I never could or should write an autobiography. On the other hand it is now so easy to make a record of any thought - however fleeting - that passes through your head that it almost seems wrong not to share some memories with anyone that might be interested. I can easily set aside an hour or so a week for this task and, who knows, it might be good for me in some way.

I've never been a musician and have no useful knowledge of western music theory. Like many I have spent a lot of time and money over the years on music. The first money I ever parted with to buy a single was in 1963 (when you could get 3 records for a £1 - not that I had a pound). In 1963 I was on a primary school trip to Somerset and we had access to a ballroom. I think all the kids paid one shilling (5 pence) and we bought three records to dance to at night. One was the Beatles, a second was Gerry and the Pacemakers and I'm not sure about the third - an American dance novelty perhaps. Three singles, play both sides - that is six songs, less than 15 minutes probably, so they were played over and over. In the following 51 years listening to music has always been an important part of my life.

Sometimes there is an almost tribal aspect to listening choices, it is a means of identification - perhaps with a mass movement, perhaps with an obscure minority. The difference between attending an event like Glastonbury, for example, and a 'difficult' jazz improvisation session in a small room above a hard-to-find pub. There are occasions when it seems right and necessary to be part of the masses, but at other times music and music-making needs to be a more personal matter. On the one hand you may want everyone to admire 'your' band as much as you do; on the other hand you want your own secret music that is a rare and precious thing. Or is that a masculine/competitive view of life in general and, in this case, musical preferences in particular?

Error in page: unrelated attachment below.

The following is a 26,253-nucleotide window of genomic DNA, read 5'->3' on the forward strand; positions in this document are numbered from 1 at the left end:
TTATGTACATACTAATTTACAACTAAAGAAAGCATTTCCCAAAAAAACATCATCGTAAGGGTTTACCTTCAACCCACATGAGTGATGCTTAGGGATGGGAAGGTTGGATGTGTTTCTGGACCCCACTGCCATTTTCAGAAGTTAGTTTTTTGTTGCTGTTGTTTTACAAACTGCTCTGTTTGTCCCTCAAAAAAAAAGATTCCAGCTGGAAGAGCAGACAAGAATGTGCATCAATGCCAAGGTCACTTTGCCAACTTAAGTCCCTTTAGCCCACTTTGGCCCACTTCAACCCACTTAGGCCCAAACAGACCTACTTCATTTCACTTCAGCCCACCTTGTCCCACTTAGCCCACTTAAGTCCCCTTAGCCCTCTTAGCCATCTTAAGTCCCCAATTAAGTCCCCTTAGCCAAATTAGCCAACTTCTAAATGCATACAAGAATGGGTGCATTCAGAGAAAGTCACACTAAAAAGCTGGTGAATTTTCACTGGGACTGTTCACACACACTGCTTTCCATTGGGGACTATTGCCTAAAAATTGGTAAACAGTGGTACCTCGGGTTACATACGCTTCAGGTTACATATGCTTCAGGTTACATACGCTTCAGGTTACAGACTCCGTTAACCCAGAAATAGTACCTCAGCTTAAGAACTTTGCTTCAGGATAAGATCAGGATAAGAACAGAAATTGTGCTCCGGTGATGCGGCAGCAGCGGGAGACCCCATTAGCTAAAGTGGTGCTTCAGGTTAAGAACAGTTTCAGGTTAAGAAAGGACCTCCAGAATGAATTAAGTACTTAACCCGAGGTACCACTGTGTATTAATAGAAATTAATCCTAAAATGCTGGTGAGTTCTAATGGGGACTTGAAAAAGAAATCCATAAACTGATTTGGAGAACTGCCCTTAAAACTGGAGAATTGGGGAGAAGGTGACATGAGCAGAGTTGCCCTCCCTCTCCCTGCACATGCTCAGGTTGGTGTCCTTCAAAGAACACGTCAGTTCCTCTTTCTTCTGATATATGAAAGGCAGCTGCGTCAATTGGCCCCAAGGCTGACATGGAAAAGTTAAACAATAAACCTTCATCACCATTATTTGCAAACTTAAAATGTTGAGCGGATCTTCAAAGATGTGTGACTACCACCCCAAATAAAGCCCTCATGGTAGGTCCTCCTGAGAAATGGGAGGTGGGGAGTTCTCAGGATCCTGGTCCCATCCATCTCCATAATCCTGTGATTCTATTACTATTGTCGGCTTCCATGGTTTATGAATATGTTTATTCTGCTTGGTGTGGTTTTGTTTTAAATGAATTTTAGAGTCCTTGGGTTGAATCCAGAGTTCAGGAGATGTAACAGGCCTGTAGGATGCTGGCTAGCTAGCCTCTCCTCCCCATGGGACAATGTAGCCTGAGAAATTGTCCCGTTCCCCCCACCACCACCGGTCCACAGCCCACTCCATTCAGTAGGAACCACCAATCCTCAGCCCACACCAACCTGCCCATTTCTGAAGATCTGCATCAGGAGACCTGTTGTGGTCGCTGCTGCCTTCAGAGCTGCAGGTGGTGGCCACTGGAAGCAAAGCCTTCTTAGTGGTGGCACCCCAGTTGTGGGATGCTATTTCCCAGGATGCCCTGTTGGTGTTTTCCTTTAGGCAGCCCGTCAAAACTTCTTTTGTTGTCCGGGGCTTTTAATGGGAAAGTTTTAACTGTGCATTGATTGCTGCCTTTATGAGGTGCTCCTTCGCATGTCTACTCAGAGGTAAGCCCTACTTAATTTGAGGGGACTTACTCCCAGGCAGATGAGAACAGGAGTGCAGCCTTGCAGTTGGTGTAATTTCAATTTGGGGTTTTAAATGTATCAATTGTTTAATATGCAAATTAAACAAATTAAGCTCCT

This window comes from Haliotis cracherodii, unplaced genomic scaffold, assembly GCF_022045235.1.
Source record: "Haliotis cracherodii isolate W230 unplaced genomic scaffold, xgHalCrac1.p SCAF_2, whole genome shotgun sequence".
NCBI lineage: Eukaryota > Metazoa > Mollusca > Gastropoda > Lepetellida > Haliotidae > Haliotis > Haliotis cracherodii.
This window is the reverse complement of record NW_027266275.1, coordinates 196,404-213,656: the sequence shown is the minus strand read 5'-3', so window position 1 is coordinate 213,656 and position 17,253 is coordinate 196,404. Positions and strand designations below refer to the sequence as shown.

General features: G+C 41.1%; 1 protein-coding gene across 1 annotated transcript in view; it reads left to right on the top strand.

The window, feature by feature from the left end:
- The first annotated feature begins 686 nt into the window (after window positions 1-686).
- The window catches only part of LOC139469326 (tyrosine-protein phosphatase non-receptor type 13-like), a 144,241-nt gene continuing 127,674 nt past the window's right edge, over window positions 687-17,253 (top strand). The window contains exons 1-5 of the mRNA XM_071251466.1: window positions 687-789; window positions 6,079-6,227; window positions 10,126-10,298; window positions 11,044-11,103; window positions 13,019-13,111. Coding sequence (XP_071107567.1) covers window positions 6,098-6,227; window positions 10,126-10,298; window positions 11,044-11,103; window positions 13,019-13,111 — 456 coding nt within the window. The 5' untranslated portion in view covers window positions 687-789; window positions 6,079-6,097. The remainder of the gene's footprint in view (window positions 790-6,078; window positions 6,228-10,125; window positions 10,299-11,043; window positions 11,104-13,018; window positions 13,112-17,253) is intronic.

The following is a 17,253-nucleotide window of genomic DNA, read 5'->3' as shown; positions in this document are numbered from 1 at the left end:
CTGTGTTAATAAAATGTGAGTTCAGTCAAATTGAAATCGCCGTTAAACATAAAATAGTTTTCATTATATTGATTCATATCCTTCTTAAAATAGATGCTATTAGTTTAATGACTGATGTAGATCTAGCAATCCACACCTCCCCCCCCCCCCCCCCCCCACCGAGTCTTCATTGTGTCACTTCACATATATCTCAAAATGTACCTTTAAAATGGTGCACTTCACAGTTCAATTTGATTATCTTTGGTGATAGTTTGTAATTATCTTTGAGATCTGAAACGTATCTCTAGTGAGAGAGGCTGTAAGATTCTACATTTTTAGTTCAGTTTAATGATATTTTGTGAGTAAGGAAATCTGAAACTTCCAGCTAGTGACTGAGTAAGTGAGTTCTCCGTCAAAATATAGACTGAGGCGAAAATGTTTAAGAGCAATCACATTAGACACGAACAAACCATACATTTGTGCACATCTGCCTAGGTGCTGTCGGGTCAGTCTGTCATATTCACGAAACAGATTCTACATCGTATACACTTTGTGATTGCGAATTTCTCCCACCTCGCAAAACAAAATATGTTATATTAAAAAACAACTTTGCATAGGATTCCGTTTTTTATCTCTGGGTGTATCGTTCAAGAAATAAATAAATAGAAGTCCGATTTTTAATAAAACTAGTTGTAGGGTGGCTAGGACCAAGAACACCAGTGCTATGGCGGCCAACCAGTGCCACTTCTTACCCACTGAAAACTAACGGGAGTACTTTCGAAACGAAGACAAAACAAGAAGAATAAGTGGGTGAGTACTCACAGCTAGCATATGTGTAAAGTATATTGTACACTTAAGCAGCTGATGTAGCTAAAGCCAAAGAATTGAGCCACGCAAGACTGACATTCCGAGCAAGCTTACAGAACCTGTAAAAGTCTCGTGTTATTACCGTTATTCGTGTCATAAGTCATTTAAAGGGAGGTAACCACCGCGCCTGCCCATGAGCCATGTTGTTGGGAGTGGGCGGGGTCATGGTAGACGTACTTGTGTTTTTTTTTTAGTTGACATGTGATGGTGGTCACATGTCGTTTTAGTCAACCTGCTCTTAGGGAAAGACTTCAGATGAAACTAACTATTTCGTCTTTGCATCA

For example many people of a certain age enjoyed listening to Pink Floyd at one time or another. So all Floyd fans can say, 'Yeah. We're us. Great'. But who is the best, most authentic fan? Is it about who has been to most gigs or about who saw Syd play? Is it about insisting that 'Interstellar Overdrive' is 'better' than 'Money'? Is it about knowing who played trombone on an old blues on the 'Relics' compilation? Why can't we sometimes simply accept that we all loved some of the music and not feel a need to prove we love it more deeply and more loyally than the next person?

These days questions about the history and evolution of Pink Floyd are of no interest to me. I last saw them on the 'Dark Side of the Moon' tour in 1972 I think and I never bought that album. I can remember when it did seem to matter to know all the tiniest details. Maybe that was because in 1972 I was an insecure, teen-aged boy with no real responsibilities - and now I just getting older and other stuff matters more.

The next post will have something to do with Miles Davis and Southwark record libraries. I write that only to remind myself - not to whet the appetite of any passing reader.